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Discussion in 'Political Issues' started by Vic777, May 8, 2012.
Is this true?
Could we have the executive summary ?
It goes like this ...
Someone Starts a Bank with $1000
That lets them lend you $10,000
You can deposit that $10,000 in another Bank
Based on your $10,000 deposit the Second Bank can lend out
Apparently this is exactly what's going on!
But I want an expert to watch the video and tell me if the video is true!
It kind of explains why all the Farmers etc. the only people who create wealth are in debt to the Banks and owe the Banks everything. Yet the Banks go bust and have to be bailed out by the taxpayer. Who has the money? No one, it's all Debt! You gotta watch the video!
I need a Banker to watch and comment on this.
If the video is as you described then, um, no.
Who has the money? Didn't you see It's A Wonderful Life? It's in houses and businesses and inventory and all sorts of stuff.
Here's what happens. You deposit $10,000 in the bank. The bank, based on experience, knows that at no time are there demands for 20% of total deposits (In other words, people aren't withdrawing more than 20% of total deposits via debit cards, ATMs, checks, etc). Therefore, the bank loans out $8,000 of that $10k deposit and keeps the remainder as a reserve.
The books balance because the deposit is a liability of the bank (think about it...they *must* give you the $10k when you demand it) and the loan + remaining cash is an asset.
Now, if you borrowed that $10k, why in the world would you deposit it in another bank? You're paying interest on it that I guarantee is higher than the interest you'd get as a deposit. But for the sake of discussion, assume you did. The bank would look at that $10k deposit, calculate its reserve requirement (again, say 20%) and loan out $8,000. This assumes the bank's Cashier doesn't notice that the funds came from another bank as loan proceeds and is likely to leave pretty quickly.
Plus, keep in mind that the borrower is making payments on that money. The problem comes when payments don't come in, since banks rely on the payment stream to meet current cash demand requirements.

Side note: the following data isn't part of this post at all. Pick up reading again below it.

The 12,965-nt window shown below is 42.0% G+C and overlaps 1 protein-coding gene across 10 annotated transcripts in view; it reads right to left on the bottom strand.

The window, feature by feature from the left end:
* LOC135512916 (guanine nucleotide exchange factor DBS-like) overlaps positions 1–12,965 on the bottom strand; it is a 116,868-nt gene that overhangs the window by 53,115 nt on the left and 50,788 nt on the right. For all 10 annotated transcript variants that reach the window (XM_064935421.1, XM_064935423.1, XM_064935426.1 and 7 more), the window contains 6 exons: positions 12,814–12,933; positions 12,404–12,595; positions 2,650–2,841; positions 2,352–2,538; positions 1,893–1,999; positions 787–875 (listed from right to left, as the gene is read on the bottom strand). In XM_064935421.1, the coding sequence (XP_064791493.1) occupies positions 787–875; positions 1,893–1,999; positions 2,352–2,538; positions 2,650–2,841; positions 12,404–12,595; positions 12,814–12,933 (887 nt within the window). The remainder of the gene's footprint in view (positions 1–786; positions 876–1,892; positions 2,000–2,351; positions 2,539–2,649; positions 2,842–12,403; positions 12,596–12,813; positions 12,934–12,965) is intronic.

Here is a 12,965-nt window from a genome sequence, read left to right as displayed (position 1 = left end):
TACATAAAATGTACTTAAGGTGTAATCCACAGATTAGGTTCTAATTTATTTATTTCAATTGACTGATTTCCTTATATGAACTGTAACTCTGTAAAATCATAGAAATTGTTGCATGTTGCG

So no, you can't make $10,000 in loans based on a $1k deposit.
Sorry, an hour's a long time, and I'm no bank manager, but one question, which may be answered in the video:
How does it "let" them lend you $10,000? The bank only owns $1000. Where does the other $9000 it lent you come from? Let's say you took that loan in cash. The bank simply doesn't have that cash to hand over to you. Can it electronically deposit in another bank $10000 in "money" it doesn't have? I'd assume not, but my understanding of what constitutes real money vs. electronic money is limited. I have a feeling this video isn't the one that'll explain it to me accurately.
i don't know, it might
or try this one, the first 5 minutes isn't that good but the rest is pretty good
[ame="http://www.youtube.com/watch?v=j69Ap4lndl0"]The American Dream (Animated) - YouTube[/ame]
here you go, real easy
[ame="http://www.youtube.com/watch?v=nH2-37rTA8U"]Banking 3: Fractional Reserve Banking - YouTube[/ame]
Yeah, that's what Goalie was referring to. It assumes the bank started out with a greater amount than what it lent, but only retains a fraction of it.
A bank starting out with $11000 and then only having $1000 left after lending out $10000 is very different than starting with $1000 and lending $10000.
So yeah, fractional banking increases the money supply, but not at the astronomical exponential rate suggested in Vic777's interpretation of the video, but at a slowing rate that has an upper limit based on the necessity of banks to maintain a reserve.
that's the main astounding "fact" of the video, it comes out of thin air ... the Government lets them do it! They only have to back 10% of their loans!
me too, that's why this video's claims freak me out
That's what I'm trying to find out.
Not so much out of thin air. Sure, the money is "multiplied," in that the depositor "has" that money in the bank, while the person who borrowed from that bank also "has" up to 80% (or whatever, depending on the bank's retention rate) of that same money in their bank, but the next person then only has 80% of that, and so on until eventually the deposit becomes so small there's no more to lend out. That's the limiting factor. It's not a license to create an unlimited amount of money, as your original description of your video suggested. It's a factor can be calculated and taken into account when determining the value of that money.